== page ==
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Lynn Schusterman
November 19th, 2012 10:57 pm
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Like so many of you, I have been watching the headlines and images coming out of the Middle East with a mix of sadness, fear and dread. Sadness at seeing millions of innocent lives put in harm’s way. Fear at knowing our homeland is once again under attack and tensions are ratcheting up in an already volatile region. Dread at anticipating the harsh judgment Israel will receive in the court of public opinion for doing what any nation must: secure its borders and protect the lives of its citizens.

No nation, after all, can be expected to tolerate more than half of its population—an estimated 4.5 million people—living under constant threat of rocket fire. Air raid sirens have twice sounded throughout Jerusalem as rockets have landed within range of the capital city, Israel continues to intercept rockets over Tel Aviv and residents of Israel’s south are spending their days and nights in bomb shelters.

It is a reality of life in Israel, but it is the story the headlines don’t often tell. And as we go about our work week, our Israeli brothers and sisters prepare for the possibility of sending their loved ones to war once again.

At this time of great distress, we may think there is little we can do, but there is actually something extraordinarily powerful we can contribute: our voices.

We can tell the people of Israel that we stand with them, that their fate is our fate, that we care, we are thinking of them and are mourning with them. So many of us have had the great opportunity to visit Israel and meet Israelis, both Jewish and Arab. Imagine how powerful it would be right now if we reached out, both personally and en masse, with words of encouragement and support.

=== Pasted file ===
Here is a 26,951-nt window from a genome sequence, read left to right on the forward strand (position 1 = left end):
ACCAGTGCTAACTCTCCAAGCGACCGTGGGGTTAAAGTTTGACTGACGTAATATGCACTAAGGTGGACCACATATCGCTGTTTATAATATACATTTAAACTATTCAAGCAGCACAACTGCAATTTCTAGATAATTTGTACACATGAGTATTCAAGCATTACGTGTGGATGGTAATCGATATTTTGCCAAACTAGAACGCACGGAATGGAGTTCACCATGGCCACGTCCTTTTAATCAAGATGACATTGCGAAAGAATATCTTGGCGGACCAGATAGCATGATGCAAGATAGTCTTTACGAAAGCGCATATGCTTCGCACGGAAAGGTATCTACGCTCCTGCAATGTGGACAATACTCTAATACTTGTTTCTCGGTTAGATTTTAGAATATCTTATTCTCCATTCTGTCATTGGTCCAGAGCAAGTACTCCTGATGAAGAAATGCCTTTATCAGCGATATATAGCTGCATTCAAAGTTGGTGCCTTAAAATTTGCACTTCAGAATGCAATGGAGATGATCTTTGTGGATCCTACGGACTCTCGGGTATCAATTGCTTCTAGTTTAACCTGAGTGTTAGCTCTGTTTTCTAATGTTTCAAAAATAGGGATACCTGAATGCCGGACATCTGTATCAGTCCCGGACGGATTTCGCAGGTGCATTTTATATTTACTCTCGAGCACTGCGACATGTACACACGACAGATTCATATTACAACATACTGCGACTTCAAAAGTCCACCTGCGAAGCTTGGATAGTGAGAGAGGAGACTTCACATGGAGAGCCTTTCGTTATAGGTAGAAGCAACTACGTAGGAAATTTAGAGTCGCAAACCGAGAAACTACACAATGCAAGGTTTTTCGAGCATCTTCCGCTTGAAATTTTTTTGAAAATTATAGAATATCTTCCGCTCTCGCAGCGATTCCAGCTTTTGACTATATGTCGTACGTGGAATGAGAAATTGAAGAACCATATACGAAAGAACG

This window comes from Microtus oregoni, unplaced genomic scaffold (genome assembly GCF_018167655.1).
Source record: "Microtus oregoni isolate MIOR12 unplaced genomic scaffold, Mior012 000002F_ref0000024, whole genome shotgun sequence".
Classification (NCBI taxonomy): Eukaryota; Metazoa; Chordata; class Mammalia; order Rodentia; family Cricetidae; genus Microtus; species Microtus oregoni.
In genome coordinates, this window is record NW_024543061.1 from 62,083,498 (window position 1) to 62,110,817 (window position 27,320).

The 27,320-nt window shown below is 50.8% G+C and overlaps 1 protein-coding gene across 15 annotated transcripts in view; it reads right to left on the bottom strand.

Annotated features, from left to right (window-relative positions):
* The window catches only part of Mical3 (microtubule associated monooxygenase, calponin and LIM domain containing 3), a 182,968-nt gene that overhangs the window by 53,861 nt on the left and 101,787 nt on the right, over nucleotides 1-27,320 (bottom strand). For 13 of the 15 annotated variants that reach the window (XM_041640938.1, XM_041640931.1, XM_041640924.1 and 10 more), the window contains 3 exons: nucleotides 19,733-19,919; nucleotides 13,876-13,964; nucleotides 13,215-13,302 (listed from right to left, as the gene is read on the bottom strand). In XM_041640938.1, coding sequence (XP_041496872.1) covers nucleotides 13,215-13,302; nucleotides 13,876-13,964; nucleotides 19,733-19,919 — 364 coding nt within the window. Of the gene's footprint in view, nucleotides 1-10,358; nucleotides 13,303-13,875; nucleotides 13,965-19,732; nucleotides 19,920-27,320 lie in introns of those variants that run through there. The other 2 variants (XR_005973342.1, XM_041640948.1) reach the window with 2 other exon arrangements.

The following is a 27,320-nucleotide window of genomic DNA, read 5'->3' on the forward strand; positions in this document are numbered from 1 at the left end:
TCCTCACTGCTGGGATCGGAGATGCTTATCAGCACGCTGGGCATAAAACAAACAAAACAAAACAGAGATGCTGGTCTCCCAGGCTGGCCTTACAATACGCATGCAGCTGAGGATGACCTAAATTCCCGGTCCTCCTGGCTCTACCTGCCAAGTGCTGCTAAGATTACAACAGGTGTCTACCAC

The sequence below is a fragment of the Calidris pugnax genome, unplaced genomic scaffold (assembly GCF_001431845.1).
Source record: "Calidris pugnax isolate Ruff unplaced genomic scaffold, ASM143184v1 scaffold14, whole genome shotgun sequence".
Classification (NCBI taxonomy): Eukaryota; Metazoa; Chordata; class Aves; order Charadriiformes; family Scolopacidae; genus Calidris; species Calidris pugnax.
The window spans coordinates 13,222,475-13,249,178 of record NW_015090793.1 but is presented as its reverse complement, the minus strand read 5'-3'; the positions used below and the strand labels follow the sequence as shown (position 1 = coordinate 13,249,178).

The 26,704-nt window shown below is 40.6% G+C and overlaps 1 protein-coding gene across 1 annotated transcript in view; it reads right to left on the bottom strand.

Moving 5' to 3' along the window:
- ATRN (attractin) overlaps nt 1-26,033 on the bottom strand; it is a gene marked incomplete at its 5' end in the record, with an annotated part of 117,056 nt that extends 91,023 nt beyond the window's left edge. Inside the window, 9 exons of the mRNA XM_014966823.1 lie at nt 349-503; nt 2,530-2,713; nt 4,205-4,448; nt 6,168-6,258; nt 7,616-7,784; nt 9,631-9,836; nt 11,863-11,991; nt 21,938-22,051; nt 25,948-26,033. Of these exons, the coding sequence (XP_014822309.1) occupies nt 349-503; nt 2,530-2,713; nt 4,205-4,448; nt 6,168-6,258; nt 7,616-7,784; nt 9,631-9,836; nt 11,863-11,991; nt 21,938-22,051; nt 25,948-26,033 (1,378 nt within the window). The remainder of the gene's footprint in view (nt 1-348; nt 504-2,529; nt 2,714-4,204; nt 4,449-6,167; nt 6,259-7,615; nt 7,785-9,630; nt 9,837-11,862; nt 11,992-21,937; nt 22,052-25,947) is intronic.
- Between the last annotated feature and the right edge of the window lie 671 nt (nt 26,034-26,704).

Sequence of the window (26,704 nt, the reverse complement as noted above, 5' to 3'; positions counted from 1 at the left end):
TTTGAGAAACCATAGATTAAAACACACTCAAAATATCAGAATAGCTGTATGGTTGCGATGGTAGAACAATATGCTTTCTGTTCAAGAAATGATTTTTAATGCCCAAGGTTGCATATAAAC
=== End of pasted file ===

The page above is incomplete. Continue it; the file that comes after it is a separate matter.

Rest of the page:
We can also use our voices to send a message to the world that we support Israelis’ right to live within safe and secure borders. We can use the light of better facts to counter the darkness of lies, distortions and misinformation. We can remind the world that Israelis too are a people under attack. That they would much rather be going to work than to war. That they care profoundly about peace.

As history shows and opinion polls consistently bear out, a huge majority of Israelis want peace, are prepared to sacrifice for peace and have integrated a language of peace into their daily lives—it forms a part of their national identity.

I was reminded once again of the privilege and responsibility we have to give voice to this truth over the summer, as I sat in the lobby of a hotel in Jerusalem with a Birthright group. They were reflecting on the experience they had just shared before returning home the next day. Midway through, one of the young Israelis who had joined the group as part of the Mifgash program, raised his hand.

“What means the most to me,” he said, “is now you guys can go home and tell your friends about us. You can tell them that you have met Israelis, and we are people just like you. You can be our ambassadors to the rest of the world.”

Before he finished speaking, he was crying and so was I. At just 19 years old, he needed to ask his new friends to remind the world of his humanity. Often times we forget that caught between the bombs and the bombast, the vilifying and the vitriol, are real people.

When you see the images of young Israeli soldiers, remember that they are just like us. They have hopes and dreams and fears about the future. Only they have to put that future on hold to go to the front lines to protect their country, our homeland and freedom and democracy across the world.

Let’s use our voices to remind them we care, and they do not stand alone.

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